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Single-cell dissection of regulatory landscapes during embryogenesis

Secchia, Stefano

[thumbnail of Stefano_Secchia_Thesis_Final.pdf] PDF, English
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Gene regulatory networks control the precise spatial and temporal execution of developmental gene expression programs during embryogenesis. Enhancers are core components of these regulatory networks and they serve as integration platforms for the developmental signals delivered by transcriptions factors (TFs). Dissecting the function of gene regulatory networks and their underlying components is a major goal of modern biology. In this thesis, I leverage the recent advances in single-cell genomics methods to assess the impact of perturbations on developmental regulatory networks, using Drosophila melanogaster embryogenesis as a well-studied model system.

I started by optimizing a protocol to profile single-cell chromatin accessibility by sci- ATAC-seq in Drosophila embryos and applied it to profile a dense time-course of over 20,000 cells during mesoderm development. The time-course comprised eight overlapping time-points spanning half of embryogenesis and captured a continuum of regulatory transitions as cells move from multipotency to different developmental lineages. I used this dataset to reconstruct developmental trajectories of all major celltypes, and uncover both the TFs and enhancers involved.

I then present two approaches that integrate the single-cell resolution of sci-ATAC-seq with perturbations of TFs and enhancers, as a means to dissect regulatory networks. First, I perturbed regulatory networks in trans, by mutating four key developmental TFs that drive Drosophila mesoderm development and used sci-ATAC-seq to jointly assess the regulatory outcome at both the cellular and molecular level. I demonstrate that this approach not only recovers previously described high-level phenotypes, but also more subtle alterations in cell fate, while simultaneously providing information on the TF’s input at enhancers. Second, I perturbed regulatory networks in cis by exploiting natural sequence variation as a means for large-scale enhancer disruption. By profiling chromatin accessibility in hybrid embryos obtained from mating genetically diverse parent lines, I show how sci-ATAC-seq can be used to discover the cellular context affected by genetic variants and I discuss upcoming in vivo experiments to assess their impact on enhancer activity.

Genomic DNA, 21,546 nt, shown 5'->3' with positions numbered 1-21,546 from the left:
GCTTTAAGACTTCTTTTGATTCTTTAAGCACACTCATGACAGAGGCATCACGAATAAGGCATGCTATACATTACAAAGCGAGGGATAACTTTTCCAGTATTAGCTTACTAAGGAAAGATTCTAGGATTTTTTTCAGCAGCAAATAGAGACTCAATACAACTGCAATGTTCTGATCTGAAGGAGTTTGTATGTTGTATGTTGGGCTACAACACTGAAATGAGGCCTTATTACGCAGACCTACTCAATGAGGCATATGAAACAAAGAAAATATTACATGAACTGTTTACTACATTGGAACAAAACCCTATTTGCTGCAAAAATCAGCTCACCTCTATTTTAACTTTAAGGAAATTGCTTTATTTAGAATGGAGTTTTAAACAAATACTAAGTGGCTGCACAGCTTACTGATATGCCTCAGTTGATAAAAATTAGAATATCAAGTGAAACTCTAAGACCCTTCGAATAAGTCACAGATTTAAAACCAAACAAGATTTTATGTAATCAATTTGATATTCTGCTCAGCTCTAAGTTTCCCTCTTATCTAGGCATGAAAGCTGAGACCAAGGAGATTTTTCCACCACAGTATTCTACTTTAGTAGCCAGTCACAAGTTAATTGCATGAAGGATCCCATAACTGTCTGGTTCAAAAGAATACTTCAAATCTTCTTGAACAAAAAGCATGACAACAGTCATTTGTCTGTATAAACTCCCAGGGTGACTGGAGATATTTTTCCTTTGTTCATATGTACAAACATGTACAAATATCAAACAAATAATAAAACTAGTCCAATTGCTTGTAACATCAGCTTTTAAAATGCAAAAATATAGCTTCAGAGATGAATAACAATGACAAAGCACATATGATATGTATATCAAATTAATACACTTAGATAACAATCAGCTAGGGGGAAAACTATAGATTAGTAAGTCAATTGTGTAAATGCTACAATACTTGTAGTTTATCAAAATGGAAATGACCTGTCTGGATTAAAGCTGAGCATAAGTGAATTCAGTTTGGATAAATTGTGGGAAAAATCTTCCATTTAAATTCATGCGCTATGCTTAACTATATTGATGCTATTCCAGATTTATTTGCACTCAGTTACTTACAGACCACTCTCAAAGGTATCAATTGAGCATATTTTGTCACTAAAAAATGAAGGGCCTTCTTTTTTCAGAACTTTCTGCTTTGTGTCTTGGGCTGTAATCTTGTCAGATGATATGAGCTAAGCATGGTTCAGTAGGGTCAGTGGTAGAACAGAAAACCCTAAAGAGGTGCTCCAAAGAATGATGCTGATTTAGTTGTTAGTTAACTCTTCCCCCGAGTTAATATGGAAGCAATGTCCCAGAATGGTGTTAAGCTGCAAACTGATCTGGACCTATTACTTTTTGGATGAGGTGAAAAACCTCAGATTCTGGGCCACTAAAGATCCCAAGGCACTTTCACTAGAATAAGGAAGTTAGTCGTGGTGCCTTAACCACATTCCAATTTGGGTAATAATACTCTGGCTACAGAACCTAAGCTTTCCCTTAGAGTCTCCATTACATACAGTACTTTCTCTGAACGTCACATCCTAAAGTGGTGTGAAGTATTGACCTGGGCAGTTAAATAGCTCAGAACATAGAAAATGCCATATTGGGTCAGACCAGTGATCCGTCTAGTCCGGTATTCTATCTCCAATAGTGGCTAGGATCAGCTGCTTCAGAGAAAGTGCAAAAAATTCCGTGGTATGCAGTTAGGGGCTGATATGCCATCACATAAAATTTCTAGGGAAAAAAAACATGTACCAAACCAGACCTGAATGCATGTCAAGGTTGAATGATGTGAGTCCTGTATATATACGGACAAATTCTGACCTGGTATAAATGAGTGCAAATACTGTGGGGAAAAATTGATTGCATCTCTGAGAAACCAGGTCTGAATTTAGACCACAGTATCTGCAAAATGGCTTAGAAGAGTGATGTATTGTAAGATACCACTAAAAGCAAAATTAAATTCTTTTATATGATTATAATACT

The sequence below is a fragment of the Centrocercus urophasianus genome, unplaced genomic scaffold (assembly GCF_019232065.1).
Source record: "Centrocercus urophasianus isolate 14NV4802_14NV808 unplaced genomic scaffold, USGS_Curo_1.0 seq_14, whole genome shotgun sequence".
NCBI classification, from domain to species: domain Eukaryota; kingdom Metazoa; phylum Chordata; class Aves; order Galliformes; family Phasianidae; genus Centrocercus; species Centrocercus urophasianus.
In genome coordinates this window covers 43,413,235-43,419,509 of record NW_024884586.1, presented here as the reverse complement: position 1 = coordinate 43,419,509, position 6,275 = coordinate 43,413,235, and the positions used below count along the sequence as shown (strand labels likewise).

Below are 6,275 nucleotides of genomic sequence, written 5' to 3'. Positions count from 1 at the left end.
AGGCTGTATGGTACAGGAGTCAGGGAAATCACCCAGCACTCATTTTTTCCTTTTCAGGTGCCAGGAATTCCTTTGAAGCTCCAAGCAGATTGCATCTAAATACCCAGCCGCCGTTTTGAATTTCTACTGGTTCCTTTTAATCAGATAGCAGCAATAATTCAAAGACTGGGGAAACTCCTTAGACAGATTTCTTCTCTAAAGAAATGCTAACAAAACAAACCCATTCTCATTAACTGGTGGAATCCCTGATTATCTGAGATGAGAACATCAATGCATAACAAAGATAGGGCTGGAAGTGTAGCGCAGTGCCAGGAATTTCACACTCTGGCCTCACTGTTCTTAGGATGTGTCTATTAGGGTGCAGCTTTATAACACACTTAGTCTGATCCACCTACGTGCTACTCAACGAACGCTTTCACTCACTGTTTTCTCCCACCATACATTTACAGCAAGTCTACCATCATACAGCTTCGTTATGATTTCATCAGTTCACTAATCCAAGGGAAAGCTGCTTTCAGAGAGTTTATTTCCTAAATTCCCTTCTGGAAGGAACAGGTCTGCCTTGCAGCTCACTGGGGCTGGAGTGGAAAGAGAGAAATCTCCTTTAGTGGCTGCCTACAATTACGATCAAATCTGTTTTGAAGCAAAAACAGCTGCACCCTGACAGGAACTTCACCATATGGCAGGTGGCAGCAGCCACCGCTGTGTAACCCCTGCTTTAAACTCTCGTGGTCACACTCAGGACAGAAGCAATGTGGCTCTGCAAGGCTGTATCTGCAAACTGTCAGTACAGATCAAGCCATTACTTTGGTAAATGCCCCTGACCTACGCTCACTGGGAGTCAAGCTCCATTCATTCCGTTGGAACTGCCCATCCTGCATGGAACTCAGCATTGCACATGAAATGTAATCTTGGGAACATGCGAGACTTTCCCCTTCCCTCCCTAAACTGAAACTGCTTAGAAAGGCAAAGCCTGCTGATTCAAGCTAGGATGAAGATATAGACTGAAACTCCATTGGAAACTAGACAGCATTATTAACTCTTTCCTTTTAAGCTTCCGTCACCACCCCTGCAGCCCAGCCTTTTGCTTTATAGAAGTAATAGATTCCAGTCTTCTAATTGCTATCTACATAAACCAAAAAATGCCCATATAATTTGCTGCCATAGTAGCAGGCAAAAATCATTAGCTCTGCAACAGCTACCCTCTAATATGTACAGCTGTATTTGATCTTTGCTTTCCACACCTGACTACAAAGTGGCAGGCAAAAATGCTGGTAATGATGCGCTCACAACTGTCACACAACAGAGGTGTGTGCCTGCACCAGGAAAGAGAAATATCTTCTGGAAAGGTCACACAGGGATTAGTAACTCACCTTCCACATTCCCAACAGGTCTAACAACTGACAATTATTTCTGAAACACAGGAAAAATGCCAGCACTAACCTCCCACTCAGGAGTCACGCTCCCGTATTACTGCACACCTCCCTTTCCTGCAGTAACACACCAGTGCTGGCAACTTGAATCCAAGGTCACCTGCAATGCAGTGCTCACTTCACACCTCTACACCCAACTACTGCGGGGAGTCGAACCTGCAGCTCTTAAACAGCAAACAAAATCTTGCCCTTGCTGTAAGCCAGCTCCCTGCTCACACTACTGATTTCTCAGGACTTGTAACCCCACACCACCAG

Document type: Dissertation
Supervisor: Furlong, Dr. Eileen
Place of Publication: Heidelberg
Date of thesis defense: 8 October 2021
Date Deposited: 22 Nov 2021 12:58
Date: 2022
Faculties / Institutes: The Faculty of Bio Sciences > Dean's Office of the Faculty of Bio Sciences
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